The humble PC is now around 25 years old, but in many ways, the IT security industry—which has been with us for almost as long—has changed more in the last 2 1/2 years than the last 25.
Today’s portable devices, notably smartphones powered by the Windows Mobile, Symbian, Apple iPhone, and Blackberry operating systems, are microcomputers in their own right. However, their processing power and other capabilities are significantly less than those of their desktop cousins. Our best estimates, here at Credant Technologies, are that the modern smartphone in your pocket or purse has the processing power of a PC of about a decade ago—and therein lies the problem.
Encrypting data on the fly on most smartphones, especially if it’s done in the wrong way, can take a lot of processing power. This can result in long waits while the hourglass or a similar icon spins away. Many frustrated users switch off encryption. After all, what could go wrong?
As it turns out, quite a lot! This is especially true when you consider the requirements placed on most business communications these days such as industry-specific compliance regulations, the growing number of state mandated data security laws and statutes, as well as the American Recovery & Reinvestment Act (ARRA) of 2009 (Stimulus Act) that requires additional data breach notification requirements for certain types of companies.
These regulations, laws, statutes, and mandates move the issue of data protection out of the good-to-have realm and firmly into the must-have category, mainly because of the responsibilities they engender. Fortunately, all this can be done invisibly to the user and without slowing the device, if you have the right software.
Those responsibilities are compounded by the fact that many company employees often use their own portable devices for business. This means that security safeguards applied to company PDAs, smartphones, and laptops are often not applied to personal devices.
For a while now, mobile device date encryption clearly has been advisable. Now, with the mandatory legal requirements discussed earlier, it’s becoming mandatory for many businesses. This is especially true if the mobile devices are used to store company contact information, home addresses, and phone numbers.
Personal and corporate liability
Without data encryption, this sensitive information could find its way into the wrong hands. If it does, not only could the owner of that device be personally liable, that liability could extend to his or her superiors or the business owner.
In fact, if the data is on the smartphone, laptop, or other endpoint device by company assent, then it can be argued that it is the company that is determining the purposes for and manner in which it is to be processed. The company itself is liable! And if the data is on the mobile device without company assent, it can be argued that the company has failed to protect the data.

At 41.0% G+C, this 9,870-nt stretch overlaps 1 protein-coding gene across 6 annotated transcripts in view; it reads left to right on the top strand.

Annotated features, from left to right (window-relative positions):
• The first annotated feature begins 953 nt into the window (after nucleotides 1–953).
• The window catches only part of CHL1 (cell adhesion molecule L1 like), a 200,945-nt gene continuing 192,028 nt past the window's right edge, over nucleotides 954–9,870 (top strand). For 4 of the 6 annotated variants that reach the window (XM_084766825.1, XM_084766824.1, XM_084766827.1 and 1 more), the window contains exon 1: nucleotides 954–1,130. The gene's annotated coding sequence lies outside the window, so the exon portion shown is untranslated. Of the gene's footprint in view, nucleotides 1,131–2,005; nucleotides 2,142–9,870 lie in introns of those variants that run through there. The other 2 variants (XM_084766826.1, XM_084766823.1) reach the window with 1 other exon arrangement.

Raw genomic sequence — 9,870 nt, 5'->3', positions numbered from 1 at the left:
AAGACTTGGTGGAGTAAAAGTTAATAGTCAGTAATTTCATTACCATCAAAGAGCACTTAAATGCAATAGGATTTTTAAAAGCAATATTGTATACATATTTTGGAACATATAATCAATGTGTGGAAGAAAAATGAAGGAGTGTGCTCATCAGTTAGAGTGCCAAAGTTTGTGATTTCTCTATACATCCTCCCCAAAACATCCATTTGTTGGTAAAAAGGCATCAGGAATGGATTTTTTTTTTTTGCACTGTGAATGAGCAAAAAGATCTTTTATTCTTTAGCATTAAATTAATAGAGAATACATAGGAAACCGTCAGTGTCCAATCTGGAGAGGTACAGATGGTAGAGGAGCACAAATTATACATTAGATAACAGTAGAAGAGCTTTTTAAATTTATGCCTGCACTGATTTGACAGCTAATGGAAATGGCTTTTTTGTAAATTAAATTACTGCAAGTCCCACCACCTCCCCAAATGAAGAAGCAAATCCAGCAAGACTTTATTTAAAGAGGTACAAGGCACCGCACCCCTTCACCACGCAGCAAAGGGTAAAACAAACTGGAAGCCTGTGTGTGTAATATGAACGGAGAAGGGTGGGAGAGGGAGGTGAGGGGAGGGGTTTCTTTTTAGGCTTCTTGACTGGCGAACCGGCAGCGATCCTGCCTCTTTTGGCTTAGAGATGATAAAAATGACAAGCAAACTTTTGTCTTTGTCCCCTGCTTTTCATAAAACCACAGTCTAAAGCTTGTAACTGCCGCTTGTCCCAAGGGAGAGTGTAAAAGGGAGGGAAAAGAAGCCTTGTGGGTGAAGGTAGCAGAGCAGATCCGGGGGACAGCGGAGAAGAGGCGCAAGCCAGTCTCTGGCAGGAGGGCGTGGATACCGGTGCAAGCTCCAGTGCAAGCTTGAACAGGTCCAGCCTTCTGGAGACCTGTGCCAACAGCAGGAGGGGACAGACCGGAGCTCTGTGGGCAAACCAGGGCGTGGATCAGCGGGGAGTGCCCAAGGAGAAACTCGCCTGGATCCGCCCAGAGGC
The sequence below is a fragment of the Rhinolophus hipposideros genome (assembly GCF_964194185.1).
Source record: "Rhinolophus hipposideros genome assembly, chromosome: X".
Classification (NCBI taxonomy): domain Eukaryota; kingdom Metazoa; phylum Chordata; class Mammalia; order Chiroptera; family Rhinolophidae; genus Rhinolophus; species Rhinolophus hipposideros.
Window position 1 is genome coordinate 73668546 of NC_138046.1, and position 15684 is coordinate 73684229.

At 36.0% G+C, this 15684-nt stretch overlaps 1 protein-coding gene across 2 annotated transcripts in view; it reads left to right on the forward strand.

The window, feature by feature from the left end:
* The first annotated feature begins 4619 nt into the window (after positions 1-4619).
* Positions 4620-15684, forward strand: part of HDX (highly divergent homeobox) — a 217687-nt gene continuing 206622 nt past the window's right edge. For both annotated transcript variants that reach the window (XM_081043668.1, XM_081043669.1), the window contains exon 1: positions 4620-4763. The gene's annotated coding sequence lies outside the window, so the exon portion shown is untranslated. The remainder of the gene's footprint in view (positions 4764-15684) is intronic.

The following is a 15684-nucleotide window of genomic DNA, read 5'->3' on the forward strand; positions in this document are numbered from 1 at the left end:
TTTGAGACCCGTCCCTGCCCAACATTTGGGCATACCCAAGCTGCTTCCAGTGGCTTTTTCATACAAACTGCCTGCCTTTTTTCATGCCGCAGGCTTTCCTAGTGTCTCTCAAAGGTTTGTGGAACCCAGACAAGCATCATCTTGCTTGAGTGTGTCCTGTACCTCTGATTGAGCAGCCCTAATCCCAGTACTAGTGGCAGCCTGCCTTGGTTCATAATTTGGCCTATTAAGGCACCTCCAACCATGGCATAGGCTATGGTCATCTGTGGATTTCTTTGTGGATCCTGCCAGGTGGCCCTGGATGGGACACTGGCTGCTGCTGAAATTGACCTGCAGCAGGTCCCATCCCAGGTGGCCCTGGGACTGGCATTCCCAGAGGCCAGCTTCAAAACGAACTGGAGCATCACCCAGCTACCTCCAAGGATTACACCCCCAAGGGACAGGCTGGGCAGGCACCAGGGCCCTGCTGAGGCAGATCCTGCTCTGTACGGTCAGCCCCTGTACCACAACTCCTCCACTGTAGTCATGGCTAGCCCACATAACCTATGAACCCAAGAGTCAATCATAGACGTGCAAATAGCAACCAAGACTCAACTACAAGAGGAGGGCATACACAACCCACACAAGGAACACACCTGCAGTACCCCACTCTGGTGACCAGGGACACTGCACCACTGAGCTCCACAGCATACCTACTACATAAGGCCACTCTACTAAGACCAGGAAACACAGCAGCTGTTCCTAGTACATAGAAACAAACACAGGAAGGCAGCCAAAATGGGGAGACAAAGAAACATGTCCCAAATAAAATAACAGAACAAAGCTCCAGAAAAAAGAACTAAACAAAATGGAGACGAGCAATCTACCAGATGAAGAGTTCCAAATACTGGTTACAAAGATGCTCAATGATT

Quite simply, there is no way round this—the company is liable and must adhere to the conditions of the data breach laws, statutes, and mandates if employees use mobile devices that include sensitive corporate information.
Against this backdrop, if your portable device falls into the wrong hands, it could land your boss in court.
Taking appropriate measures to secure data
What actually constitutes appropriate technical and organizational measures is something that ultimately can only be defined by the courts. However, it would be best not to let it get that far.
It seems fairly clear that “organizational measures” could be covered by a formal written—and enforced—security policy designed to protect the mobile device and its data. But covering appropriate “technical measures” is more difficult.
For example, if we were talking about the corporate mainframe, then we would obviously be thinking about a firewall. Unfortunately, despite their best efforts, few smartphone, PDA, and laptop vendors include any sort of firewall protection. It’s up to the corporate users to encrypt their data and therefore stay safe.
Encrypted data is safe data. Confidential information is hidden from industrial spies and hackers alike. This is an advisable, although not compulsory, course of action for devices with personal information stored on them. However, if the mobile device contains sensitive customer information, then encryption is almost compulsory.
Are business people breaking the law?
On a laptop, smartphone, PDA, or any other endpoint, data encryption is the best technical method to secure personal data.